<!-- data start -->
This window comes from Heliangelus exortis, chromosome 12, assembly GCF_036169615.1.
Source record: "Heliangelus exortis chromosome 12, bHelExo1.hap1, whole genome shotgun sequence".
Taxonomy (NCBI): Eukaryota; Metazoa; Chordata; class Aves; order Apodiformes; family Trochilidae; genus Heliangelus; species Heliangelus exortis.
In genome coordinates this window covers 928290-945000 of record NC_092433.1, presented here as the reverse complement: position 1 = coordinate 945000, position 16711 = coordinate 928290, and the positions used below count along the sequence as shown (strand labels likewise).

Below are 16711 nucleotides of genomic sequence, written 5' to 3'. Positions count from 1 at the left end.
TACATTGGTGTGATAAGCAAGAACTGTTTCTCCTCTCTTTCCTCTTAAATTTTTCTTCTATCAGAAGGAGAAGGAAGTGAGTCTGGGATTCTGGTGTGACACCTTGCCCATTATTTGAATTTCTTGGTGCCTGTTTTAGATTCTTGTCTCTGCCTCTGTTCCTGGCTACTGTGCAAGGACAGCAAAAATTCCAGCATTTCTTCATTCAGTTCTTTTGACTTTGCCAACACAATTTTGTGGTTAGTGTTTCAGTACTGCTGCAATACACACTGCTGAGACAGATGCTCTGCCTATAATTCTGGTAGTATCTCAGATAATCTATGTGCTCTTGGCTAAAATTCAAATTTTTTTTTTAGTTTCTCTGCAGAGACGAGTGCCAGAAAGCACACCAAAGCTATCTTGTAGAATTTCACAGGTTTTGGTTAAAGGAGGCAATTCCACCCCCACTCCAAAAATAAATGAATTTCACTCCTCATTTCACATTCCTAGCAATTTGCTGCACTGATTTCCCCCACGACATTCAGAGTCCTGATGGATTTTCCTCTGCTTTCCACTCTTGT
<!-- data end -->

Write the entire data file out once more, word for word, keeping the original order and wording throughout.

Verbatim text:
This window comes from Heliangelus exortis, chromosome 12, assembly GCF_036169615.1.
Source record: "Heliangelus exortis chromosome 12, bHelExo1.hap1, whole genome shotgun sequence".
Taxonomy (NCBI): Eukaryota; Metazoa; Chordata; class Aves; order Apodiformes; family Trochilidae; genus Heliangelus; species Heliangelus exortis.
In genome coordinates this window covers 928290-945000 of record NC_092433.1, presented here as the reverse complement: position 1 = coordinate 945000, position 16711 = coordinate 928290, and the positions used below count along the sequence as shown (strand labels likewise).

Below are 16711 nucleotides of genomic sequence, written 5' to 3'. Positions count from 1 at the left end.
TACATTGGTGTGATAAGCAAGAACTGTTTCTCCTCTCTTTCCTCTTAAATTTTTCTTCTATCAGAAGGAGAAGGAAGTGAGTCTGGGATTCTGGTGTGACACCTTGCCCATTATTTGAATTTCTTGGTGCCTGTTTTAGATTCTTGTCTCTGCCTCTGTTCCTGGCTACTGTGCAAGGACAGCAAAAATTCCAGCATTTCTTCATTCAGTTCTTTTGACTTTGCCAACACAATTTTGTGGTTAGTGTTTCAGTACTGCTGCAATACACACTGCTGAGACAGATGCTCTGCCTATAATTCTGGTAGTATCTCAGATAATCTATGTGCTCTTGGCTAAAATTCAAATTTTTTTTTTAGTTTCTCTGCAGAGACGAGTGCCAGAAAGCACACCAAAGCTATCTTGTAGAATTTCACAGGTTTTGGTTAAAGGAGGCAATTCCACCCCCACTCCAAAAATAAATGAATTTCACTCCTCATTTCACATTCCTAGCAATTTGCTGCACTGATTTCCCCCACGACATTCAGAGTCCTGATGGATTTTCCTCTGCTTTCCACTCTTGT